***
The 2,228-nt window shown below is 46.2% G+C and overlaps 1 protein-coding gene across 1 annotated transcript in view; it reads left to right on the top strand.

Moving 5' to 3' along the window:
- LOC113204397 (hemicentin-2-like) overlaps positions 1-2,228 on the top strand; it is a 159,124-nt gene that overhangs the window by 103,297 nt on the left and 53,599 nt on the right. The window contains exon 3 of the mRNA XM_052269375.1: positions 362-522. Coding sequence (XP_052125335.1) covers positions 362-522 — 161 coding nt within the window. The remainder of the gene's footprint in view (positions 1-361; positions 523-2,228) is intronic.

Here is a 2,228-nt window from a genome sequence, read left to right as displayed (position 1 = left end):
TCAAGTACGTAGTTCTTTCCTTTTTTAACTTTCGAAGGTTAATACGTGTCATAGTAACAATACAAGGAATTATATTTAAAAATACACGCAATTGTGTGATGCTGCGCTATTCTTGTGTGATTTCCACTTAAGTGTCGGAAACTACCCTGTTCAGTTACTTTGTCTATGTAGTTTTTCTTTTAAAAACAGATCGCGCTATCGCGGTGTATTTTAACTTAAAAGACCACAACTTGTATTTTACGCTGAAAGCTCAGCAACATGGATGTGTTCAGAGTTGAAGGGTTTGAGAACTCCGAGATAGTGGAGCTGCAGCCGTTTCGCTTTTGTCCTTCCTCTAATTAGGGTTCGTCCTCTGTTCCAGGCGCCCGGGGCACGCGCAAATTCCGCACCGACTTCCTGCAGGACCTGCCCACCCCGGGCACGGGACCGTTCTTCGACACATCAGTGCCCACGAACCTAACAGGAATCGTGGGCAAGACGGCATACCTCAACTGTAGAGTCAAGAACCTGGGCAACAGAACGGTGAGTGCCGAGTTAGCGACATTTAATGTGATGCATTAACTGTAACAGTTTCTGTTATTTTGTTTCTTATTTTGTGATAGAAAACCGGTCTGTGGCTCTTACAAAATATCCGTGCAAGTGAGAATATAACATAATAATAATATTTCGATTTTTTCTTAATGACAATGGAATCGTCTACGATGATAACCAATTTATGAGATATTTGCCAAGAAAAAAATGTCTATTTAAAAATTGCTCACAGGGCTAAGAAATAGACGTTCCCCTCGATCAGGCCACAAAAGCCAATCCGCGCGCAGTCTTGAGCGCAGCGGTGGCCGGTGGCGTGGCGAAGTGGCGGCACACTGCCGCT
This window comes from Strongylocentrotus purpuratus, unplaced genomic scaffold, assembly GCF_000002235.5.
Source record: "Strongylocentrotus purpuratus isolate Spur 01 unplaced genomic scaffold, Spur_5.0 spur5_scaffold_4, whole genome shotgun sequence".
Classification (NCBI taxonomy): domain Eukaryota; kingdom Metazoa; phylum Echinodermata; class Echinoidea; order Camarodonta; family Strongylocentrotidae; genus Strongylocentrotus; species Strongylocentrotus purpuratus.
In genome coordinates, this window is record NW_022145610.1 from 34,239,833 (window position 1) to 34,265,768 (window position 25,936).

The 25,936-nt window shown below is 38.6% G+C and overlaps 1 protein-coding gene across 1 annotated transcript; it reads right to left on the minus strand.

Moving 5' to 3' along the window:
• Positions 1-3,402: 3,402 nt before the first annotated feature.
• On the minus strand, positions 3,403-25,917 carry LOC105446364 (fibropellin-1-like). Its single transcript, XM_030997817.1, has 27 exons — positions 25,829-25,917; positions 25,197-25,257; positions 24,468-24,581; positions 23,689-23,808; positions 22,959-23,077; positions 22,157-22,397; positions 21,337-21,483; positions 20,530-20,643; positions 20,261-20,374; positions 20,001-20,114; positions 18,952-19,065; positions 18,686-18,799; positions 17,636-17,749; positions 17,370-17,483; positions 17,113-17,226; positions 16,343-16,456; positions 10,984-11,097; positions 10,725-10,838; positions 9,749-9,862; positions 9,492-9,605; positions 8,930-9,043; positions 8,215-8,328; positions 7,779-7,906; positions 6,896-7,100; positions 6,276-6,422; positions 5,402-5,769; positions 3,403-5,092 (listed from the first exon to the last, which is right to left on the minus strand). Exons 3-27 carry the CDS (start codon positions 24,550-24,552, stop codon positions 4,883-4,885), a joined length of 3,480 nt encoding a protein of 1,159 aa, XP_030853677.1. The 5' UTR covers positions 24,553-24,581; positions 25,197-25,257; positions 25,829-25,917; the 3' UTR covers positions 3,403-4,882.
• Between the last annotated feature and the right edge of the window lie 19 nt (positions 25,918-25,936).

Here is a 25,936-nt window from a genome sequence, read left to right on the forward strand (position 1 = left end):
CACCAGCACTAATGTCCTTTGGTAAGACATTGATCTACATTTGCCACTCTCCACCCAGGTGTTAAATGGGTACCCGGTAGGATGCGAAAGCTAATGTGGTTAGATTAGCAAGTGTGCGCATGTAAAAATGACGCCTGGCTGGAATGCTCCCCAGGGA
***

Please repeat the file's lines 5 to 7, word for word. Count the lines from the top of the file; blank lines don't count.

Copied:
TCAAGTACGTAGTTCTTTCCTTTTTTAACTTTCGAAGGTTAATACGTGTCATAGTAACAATACAAGGAATTATATTTAAAAATACACGCAATTGTGTGATGCTGCGCTATTCTTGTGTGATTTCCACTTAAGTGTCGGAAACTACCCTGTTCAGTTACTTTGTCTATGTAGTTTTTCTTTTAAAAACAGATCGCGCTATCGCGGTGTATTTTAACTTAAAAGACCACAACTTGTATTTTACGCTGAAAGCTCAGCAACATGGATGTGTTCAGAGTTGAAGGGTTTGAGAACTCCGAGATAGTGGAGCTGCAGCCGTTTCGCTTTTGTCCTTCCTCTAATTAGGGTTCGTCCTCTGTTCCAGGCGCCCGGGGCACGCGCAAATTCCGCACCGACTTCCTGCAGGACCTGCCCACCCCGGGCACGGGACCGTTCTTCGACACATCAGTGCCCACGAACCTAACAGGAATCGTGGGCAAGACGGCATACCTCAACTGTAGAGTCAAGAACCTGGGCAACAGAACGGTGAGTGCCGAGTTAGCGACATTTAATGTGATGCATTAACTGTAACAGTTTCTGTTATTTTGTTTCTTATTTTGTGATAGAAAACCGGTCTGTGGCTCTTACAAAATATCCGTGCAAGTGAGAATATAACATAATAATAATATTTCGATTTTTTCTTAATGACAATGGAATCGTCTACGATGATAACCAATTTATGAGATATTTGCCAAGAAAAAAATGTCTATTTAAAAATTGCTCACAGGGCTAAGAAATAGACGTTCCCCTCGATCAGGCCACAAAAGCCAATCCGCGCGCAGTCTTGAGCGCAGCGGTGGCCGGTGGCGTGGCGAAGTGGCGGCACACTGCCGCT
This window comes from Strongylocentrotus purpuratus, unplaced genomic scaffold, assembly GCF_000002235.5.
Source record: "Strongylocentrotus purpuratus isolate Spur 01 unplaced genomic scaffold, Spur_5.0 spur5_scaffold_4, whole genome shotgun sequence".